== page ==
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Gena Luke
Literacy Narrative
UWRT 1101
My Astonishing Literacy Journey
Making the transition from Egypt to America was indeed one that required a multitude of
attributes that would ensure my success as an American. Reading, writing and learning the
language are prime examples of the attributes needed to maintain a healthy social and interactive
lifestyle as an American. Although the transition was difficult, my reading and writing skills have
remarkably improved as a result of my consistent efforts to read on a daily basis. Let us begin by
indicating my background in education as well as pinpointing the steps that were taken to
enhance my reading and writing skills as an American.
Growing up I lived in a family home in Egypt, it consisted of a ten floor condo building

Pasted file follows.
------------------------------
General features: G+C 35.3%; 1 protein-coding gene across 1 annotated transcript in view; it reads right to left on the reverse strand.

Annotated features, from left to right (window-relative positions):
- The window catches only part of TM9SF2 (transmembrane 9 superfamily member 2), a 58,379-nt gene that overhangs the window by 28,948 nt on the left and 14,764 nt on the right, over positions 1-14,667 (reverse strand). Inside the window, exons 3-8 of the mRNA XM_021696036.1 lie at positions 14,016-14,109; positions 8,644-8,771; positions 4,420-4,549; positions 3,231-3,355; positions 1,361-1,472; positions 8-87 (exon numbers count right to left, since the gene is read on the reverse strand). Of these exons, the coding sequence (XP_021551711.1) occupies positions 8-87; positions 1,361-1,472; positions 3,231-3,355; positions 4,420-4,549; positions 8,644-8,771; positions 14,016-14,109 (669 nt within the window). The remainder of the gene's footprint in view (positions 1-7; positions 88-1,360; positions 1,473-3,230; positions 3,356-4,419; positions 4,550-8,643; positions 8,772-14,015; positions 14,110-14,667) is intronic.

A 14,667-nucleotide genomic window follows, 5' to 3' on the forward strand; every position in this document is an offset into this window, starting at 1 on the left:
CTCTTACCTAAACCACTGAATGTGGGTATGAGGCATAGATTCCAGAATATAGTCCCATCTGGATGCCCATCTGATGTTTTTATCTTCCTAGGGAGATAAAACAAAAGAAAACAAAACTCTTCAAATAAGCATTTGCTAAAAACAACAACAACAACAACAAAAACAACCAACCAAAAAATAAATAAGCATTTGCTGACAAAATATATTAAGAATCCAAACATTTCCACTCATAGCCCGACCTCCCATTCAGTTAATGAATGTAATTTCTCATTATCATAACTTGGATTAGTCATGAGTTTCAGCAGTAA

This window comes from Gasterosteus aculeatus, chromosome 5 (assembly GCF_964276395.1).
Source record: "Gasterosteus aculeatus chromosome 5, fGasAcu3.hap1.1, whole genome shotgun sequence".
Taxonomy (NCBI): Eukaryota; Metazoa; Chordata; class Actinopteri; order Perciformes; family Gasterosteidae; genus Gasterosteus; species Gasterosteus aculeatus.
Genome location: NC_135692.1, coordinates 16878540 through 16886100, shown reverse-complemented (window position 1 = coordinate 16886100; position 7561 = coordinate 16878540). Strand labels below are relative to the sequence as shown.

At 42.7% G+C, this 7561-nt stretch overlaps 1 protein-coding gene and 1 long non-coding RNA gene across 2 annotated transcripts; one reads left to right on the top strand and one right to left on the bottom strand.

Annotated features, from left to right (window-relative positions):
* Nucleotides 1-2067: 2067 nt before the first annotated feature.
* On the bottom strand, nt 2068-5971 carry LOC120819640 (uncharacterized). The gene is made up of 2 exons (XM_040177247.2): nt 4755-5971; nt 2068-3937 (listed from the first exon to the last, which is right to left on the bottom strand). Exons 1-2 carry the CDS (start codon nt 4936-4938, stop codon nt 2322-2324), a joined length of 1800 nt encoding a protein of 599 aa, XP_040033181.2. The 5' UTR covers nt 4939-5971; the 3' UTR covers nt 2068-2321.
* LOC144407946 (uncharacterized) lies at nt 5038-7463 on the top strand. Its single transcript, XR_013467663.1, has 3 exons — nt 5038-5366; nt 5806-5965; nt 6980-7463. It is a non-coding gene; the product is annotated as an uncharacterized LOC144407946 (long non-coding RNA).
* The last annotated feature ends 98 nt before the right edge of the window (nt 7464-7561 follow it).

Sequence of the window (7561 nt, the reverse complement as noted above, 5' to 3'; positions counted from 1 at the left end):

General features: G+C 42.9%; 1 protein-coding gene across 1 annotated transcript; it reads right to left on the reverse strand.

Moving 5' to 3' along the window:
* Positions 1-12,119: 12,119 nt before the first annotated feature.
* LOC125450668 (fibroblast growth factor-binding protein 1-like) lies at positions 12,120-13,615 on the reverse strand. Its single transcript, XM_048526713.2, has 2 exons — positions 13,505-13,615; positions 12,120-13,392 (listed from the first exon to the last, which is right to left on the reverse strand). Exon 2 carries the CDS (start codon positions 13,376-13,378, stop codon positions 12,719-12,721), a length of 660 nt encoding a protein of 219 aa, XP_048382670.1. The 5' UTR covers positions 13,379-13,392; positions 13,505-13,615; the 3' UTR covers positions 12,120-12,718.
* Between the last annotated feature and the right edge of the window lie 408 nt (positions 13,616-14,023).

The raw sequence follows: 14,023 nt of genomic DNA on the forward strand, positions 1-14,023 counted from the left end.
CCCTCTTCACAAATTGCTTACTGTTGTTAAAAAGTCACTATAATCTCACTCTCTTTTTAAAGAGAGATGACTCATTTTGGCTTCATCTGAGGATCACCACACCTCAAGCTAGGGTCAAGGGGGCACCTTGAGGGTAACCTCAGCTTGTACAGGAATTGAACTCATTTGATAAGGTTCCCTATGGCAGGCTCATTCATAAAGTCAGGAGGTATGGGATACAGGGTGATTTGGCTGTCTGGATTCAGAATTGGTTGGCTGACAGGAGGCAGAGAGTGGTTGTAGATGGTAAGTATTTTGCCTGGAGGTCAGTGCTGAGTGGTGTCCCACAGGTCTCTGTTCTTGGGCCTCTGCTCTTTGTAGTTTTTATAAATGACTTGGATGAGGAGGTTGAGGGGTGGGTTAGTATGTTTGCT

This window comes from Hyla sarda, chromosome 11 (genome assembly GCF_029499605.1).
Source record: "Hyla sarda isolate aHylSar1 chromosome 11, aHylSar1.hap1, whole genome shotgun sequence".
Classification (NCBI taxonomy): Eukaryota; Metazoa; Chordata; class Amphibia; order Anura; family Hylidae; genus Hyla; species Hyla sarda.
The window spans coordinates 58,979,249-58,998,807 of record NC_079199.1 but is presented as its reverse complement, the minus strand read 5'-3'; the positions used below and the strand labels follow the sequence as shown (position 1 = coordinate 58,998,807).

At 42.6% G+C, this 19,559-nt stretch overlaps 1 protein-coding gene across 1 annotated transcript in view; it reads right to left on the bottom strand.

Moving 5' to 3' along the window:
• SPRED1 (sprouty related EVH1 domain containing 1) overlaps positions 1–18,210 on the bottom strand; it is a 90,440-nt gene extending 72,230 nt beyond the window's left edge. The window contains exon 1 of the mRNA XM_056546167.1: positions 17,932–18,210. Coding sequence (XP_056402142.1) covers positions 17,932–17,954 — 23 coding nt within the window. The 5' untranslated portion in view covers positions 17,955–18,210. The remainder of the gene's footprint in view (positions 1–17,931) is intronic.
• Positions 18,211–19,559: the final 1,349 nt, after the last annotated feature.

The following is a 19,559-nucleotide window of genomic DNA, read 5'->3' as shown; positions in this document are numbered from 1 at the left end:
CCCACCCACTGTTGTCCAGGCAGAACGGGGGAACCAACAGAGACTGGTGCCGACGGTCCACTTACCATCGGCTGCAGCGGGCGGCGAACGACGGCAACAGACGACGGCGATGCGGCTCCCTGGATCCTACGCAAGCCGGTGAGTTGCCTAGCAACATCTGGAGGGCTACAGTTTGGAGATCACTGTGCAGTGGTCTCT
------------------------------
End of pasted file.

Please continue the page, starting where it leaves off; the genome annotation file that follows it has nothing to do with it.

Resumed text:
with all my family. That is considered to be the norm in Egypt, families live together and if you
have a son you can build on to the condo building where the son and his wife would live.
Blossoming in that environment I had a lot of cousins, uncles, and aunts around me therefore I
learned how to speak at an early age. You were never alone; the door was always open for
anyone to come in.
One of my favorite childhood memories would have to be hearing my mom sing, her
soothing angel like voice that comforted me. Im pretty sure I was singing about heartbreaks and
love songs before I was even potty trained. I came across an article on The Guardian website
about a book that claims singing to children helps develop language skills by Sally Goddard
Blythe, a consultant in neuro-developmental education. According to Blythe, listening to, and

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singing along with rhymes and songs uses and develops both sides of the brain. Negro-Imaging
has shown that music involves more than just centralised hotspots in the brain, occupying large
swathes on both sides (Hill). My moms singing made me want to sing along so by the time I
was three I had remembered the lyrics. I have an incredibly good memory and I believe thats
where it started. My grandma once told my mom Ive never seen a child thats this advanced for
their age. I would always ask questions and want to know why everything is the way it is,